Assassins and Children: The Mythology of the Lone Wolf and Cub Films
Throughout the twentieth century, the popular cultures of Japan and the United States have developed intriguing connections. No where is this more clearly seen than in the oddly linked cultural mythologies which are reflected in the Japanese Samurai Film and the American cinematic Western. While the concept of a Mythic West has long been accepted and discussed by western scholars, the purely mythic space in which the Samurai Film resides has been largely ignored. The genre reflects a potent and highly developed mythology, complete with its own mythological system. The Samurai Film, too often dismissed by westerners as being simply "low brow," offers a glimpse of both Japanese culture and the workings of myth and culture in general.
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Document Type: Research Article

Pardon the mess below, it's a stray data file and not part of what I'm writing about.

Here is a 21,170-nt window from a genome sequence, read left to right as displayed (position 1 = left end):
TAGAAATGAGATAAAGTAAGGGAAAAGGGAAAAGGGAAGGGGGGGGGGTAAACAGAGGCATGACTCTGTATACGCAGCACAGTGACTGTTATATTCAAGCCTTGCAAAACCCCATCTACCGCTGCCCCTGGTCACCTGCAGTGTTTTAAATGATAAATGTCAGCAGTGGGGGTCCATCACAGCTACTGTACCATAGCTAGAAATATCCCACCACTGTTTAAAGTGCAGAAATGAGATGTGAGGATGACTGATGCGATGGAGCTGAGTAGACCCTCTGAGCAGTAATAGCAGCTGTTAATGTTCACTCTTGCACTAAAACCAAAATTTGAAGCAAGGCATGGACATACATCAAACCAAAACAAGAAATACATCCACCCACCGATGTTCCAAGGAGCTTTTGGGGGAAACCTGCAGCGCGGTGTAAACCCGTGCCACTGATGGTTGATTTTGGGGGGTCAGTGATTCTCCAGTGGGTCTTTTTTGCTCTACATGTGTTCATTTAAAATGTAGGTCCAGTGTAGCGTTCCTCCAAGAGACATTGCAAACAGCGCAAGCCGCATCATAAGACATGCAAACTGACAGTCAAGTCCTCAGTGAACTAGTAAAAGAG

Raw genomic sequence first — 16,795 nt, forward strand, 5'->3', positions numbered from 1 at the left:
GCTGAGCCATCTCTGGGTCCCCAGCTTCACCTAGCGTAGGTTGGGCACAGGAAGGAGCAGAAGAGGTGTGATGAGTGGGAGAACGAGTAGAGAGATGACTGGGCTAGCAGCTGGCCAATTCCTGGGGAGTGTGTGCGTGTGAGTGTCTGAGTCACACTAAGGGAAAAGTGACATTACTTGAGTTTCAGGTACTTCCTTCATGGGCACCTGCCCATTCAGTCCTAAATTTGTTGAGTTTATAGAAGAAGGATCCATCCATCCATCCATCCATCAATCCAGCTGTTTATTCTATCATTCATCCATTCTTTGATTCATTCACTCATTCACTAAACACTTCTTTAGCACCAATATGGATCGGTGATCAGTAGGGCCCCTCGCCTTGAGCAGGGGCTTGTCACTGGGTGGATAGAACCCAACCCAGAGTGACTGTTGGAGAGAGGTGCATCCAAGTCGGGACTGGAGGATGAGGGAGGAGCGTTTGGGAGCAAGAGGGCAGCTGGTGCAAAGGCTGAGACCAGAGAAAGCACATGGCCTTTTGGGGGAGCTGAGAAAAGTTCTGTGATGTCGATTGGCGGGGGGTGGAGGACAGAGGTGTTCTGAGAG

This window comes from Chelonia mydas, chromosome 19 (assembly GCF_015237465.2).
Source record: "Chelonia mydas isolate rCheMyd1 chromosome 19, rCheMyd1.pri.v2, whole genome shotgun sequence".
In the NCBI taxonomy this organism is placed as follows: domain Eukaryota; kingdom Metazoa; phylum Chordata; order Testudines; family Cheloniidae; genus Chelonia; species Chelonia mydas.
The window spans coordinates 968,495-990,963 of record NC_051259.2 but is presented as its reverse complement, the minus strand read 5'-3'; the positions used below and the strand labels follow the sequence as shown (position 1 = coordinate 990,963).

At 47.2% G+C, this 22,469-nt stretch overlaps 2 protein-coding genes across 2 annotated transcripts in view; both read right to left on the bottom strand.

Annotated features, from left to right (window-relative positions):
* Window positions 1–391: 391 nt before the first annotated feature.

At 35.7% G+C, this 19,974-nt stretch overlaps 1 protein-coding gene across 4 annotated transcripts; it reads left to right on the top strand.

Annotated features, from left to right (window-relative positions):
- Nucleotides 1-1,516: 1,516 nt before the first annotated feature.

Publication date: March 1, 2000
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- Asian Cinema is a seminal journal, which has been published since 1995 by the Asian Cinema Studies Society under the stewardship of Professor John Lent. From 2012 Asian Cinema will be published by Intellect as part of our Film Studies journal portfolio. The journal currently publishes a variety of scholarly material - including research articles, interviews, book and film reviews and bibliographies - on all forms and aspects of Asian cinema. The journal's broad aim is to advance understanding and knowledge of the rich traditions of the various Asian cinemas, thereby making an invaluable contribution to the field of Film Studies in general.
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